Insurance regulators are scrutinizing private passenger car insurance


The NAIC’s Committee on Innovation, Cybersecurity, and Technology (H)—the first new “letter committee” created by the NAIC in nearly 20 years—consists of several working groups, including the letter (the Working Group). The task force convened on July 14, 2022 to deliver a preliminary analysis of industry responses to its artificial intelligence and machine learning (AI/ML) survey. The initial survey, which focused on private passenger auto insurance, was conducted under the auspices of nine states and was limited to larger auto insurance writers (over $75 million in gross written premiums annually), showing that nearly 90% of respondents applied AI /ML to one or more business functions. Insurers reported that AI/ML is most commonly used in claims, followed by fraud detection, marketing, rating, underwriting and loss prevention, in that order. The full results of the study may be released at the NAIC’s upcoming summer national meeting in Portland, Oregon, when the task force meets on August 10, 2022. Regulators plan to use the initial study on AI/ML and will conduct studies on lines of insurance of owners and life insurance later that day year. In addition to its survey work, the task force also evaluates the activities of third-party data and model providers and develops a recommended regulatory framework to monitor and oversee the industry’s use of said providers.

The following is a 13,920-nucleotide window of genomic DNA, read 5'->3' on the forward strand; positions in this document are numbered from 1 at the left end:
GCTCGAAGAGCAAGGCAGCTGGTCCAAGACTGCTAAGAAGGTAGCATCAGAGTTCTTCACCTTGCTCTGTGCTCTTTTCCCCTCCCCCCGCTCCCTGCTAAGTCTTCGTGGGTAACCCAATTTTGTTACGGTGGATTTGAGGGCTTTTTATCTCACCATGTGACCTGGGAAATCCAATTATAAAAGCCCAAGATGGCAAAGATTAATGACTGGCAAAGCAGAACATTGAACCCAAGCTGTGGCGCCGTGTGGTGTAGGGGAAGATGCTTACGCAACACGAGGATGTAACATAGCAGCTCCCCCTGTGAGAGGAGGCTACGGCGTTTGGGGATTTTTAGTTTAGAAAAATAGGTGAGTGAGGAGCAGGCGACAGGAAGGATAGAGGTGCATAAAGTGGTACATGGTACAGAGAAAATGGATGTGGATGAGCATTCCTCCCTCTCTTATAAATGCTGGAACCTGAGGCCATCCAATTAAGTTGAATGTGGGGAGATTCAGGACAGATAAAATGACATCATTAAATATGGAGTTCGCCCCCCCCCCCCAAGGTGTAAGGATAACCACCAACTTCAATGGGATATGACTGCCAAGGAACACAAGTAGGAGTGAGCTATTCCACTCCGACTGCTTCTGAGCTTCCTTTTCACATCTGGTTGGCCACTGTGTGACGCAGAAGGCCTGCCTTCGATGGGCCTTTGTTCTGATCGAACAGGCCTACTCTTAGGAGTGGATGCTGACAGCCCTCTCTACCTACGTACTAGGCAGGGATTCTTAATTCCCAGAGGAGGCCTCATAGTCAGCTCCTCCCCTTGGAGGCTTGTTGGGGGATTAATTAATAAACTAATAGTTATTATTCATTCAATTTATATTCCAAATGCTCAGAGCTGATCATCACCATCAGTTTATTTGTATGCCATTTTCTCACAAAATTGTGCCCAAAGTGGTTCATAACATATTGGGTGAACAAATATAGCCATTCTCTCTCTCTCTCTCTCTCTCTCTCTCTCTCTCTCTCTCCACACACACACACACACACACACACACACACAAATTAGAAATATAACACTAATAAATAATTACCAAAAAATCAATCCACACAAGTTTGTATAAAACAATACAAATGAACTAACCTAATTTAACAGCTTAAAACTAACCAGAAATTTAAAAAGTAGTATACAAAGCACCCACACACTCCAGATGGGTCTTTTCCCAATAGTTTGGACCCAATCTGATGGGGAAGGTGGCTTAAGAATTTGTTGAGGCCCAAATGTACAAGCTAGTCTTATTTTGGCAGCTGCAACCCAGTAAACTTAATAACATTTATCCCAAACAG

Washington, D.C. hearing

On June 29, 2022, the District of Columbia Department of Insurance, Securities and Banking (DISB) held a stakeholder hearing to discuss the development of a process by which DISB will collect and evaluate data related to unintentional bias in private passenger motor vehicles insurances. The data will be used to inform DISB’s Diversity, Equity and Inclusion initiative on insurers’ use of underwriting and rating underwriting factors. DISB Commissioner Karima Woods explained that 27 insurance groups write private passenger auto insurance involving $387 million in premiums in the District of Columbia, with the top five groups writing 85% of the premiums.

California Bulletin 2022-5

On June 30, 2022, Insurance Commissioner Ricardo Lara issued Bulletin 2022-5 (the Bulletin) “to remind all insurance companies [including nonadmitted/surplus lines insurers] and licensees of their duty to market and issue insurance, charge premiums, investigate suspected fraud, and pay insurance claims in a manner that treats all similarly situated persons equally.” The bulletin discussed the need to “avoid both knowing and unconscious bias or discrimination that can and often does arise from the use of artificial intelligence as well as other forms of ‘Big Data’. The bulletin also highlights growing concern about “the use of supposedly neutral individual characteristics as substitutes for prohibited characteristics, resulting in racial bias, unfair discrimination, or disparate impact.